In the Fight Against Unjust Law, Referendum is HistoryIgor Tregub is a UC Berkeley student and a member of Activists’ Commission for Creating and Engaging Service to Students (ACCESS). Send comments to [email protected]
Friday, April 20, 2007
The steering committee of the Campaign for Reasonable Laws decided Wednesday to end the petition drive to place the Social Host Ordinance to a public vote via referendum. Though we know you wanted us to continue, we’ve come to the realization that our chances of success had become very slim.
The campus community deserves to know why.
From the beginning, we saw this as an effort by the student community to defend our constitutional rights. The Social Host Ordinance, among its many sins, will allow the city of Berkeley to charge the host of a party at which a guest is found to be underage and consuming alcoholic beverages with a crime without having to prove that the host knew the age of the drinker.
Though it’s not constitutional to switch the presumption of innocence to a presumption of guilt, the city is banking on the reality that no one is likely to be willing to undergo an expensive court case in order to overturn the ordinance.
Because students hold parties at which participants are often around the age of 21, we are disproportionately affected by this law. It was our expectation that the student community would rally round our cause. Indeed, almost every individual student we contacted was incensed and eager to join our fight.
But the city wasn’t content with passing the law: They also went to considerable trouble, once we filed for a referendum, to make sure we failed. Greek leaders were pressured to not support the effort and were told that their support for the petition would damage their relationship with both the city and the university administration, who then backed this up.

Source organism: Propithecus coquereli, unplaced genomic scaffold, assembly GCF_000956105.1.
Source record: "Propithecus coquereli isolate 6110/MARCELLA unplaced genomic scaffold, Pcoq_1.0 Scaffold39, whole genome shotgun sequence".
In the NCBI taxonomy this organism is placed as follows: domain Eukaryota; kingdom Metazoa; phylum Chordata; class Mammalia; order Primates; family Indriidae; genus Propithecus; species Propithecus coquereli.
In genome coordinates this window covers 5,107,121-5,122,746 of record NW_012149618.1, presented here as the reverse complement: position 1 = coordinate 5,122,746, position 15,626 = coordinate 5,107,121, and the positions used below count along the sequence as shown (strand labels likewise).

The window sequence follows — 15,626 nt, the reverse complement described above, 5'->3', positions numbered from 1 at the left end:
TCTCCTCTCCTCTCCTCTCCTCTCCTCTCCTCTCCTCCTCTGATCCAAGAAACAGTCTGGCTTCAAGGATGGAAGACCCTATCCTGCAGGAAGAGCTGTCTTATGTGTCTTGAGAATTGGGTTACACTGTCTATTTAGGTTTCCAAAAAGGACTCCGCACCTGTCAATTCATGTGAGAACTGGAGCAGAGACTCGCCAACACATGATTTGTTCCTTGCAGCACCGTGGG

The lack of solid student support was devastating to our effort. In addition, the City Council had sped up their action in order to enact this bill immediately before spring break; since the law only allows 30 days to gather the necessary signatures for a referendum, that action alone cost us a third of our precious time.
So at this point we accept that there’s no way we will be able to amass the over 4,000 valid Berkeley voter signatures required by next Thursday (in practice, 5,500 would be needed, since some signatures are always invalidated).
Our experience collecting signatures for the last two weeks has left an indelible mark. We received an outpouring of support, from both within and outside the campus community. We learned that a majority of the Berkeley population share our sentiment: that it is inappropriate to resort to excessive, draconian and unconstitutional measures in order to better control parties in Berkeley.
By criminalizing party-givers through this ordinance, the city of Berkeley is clogging up an already overextended criminal court system to solve a problem that is primarily the result of inadequate police staffing and insufficient police training and experience. In a word, the City Council was lazy, and they and the university administration were completely dismissive of the rights and concerns of students.
We will continue to mobilize, speak out at meetings, and, when we can, use the power of the ballot to express our outrage at our unfair treatment at the hand of a hostile, uncaring and unthinking City Council. We invite you to join us in our struggle.
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